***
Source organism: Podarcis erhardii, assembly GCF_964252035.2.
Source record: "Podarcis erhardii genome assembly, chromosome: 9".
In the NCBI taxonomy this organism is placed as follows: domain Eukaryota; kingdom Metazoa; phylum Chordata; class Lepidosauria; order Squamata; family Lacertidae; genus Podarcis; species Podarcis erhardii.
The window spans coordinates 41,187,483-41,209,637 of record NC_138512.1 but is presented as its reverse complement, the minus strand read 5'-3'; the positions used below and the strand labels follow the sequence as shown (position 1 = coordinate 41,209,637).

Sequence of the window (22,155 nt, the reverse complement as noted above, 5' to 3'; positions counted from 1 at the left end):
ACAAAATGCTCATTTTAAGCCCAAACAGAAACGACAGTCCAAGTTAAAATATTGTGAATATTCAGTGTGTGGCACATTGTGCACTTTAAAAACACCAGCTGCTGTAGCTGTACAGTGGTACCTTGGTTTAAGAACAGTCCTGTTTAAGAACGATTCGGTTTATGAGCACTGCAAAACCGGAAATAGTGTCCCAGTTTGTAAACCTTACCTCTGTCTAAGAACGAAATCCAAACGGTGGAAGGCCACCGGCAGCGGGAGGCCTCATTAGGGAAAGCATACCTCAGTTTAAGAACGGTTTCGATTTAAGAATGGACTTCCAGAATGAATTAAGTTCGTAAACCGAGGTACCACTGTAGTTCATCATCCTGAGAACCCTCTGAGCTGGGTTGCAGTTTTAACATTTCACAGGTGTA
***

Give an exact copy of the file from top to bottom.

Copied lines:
Source organism: Podarcis erhardii, assembly GCF_964252035.2.
Source record: "Podarcis erhardii genome assembly, chromosome: 9".
In the NCBI taxonomy this organism is placed as follows: domain Eukaryota; kingdom Metazoa; phylum Chordata; class Lepidosauria; order Squamata; family Lacertidae; genus Podarcis; species Podarcis erhardii.
The window spans coordinates 41,187,483-41,209,637 of record NC_138512.1 but is presented as its reverse complement, the minus strand read 5'-3'; the positions used below and the strand labels follow the sequence as shown (position 1 = coordinate 41,209,637).

Sequence of the window (22,155 nt, the reverse complement as noted above, 5' to 3'; positions counted from 1 at the left end):
ACAAAATGCTCATTTTAAGCCCAAACAGAAACGACAGTCCAAGTTAAAATATTGTGAATATTCAGTGTGTGGCACATTGTGCACTTTAAAAACACCAGCTGCTGTAGCTGTACAGTGGTACCTTGGTTTAAGAACAGTCCTGTTTAAGAACGATTCGGTTTATGAGCACTGCAAAACCGGAAATAGTGTCCCAGTTTGTAAACCTTACCTCTGTCTAAGAACGAAATCCAAACGGTGGAAGGCCACCGGCAGCGGGAGGCCTCATTAGGGAAAGCATACCTCAGTTTAAGAACGGTTTCGATTTAAGAATGGACTTCCAGAATGAATTAAGTTCGTAAACCGAGGTACCACTGTAGTTCATCATCCTGAGAACCCTCTGAGCTGGGTTGCAGTTTTAACATTTCACAGGTGTA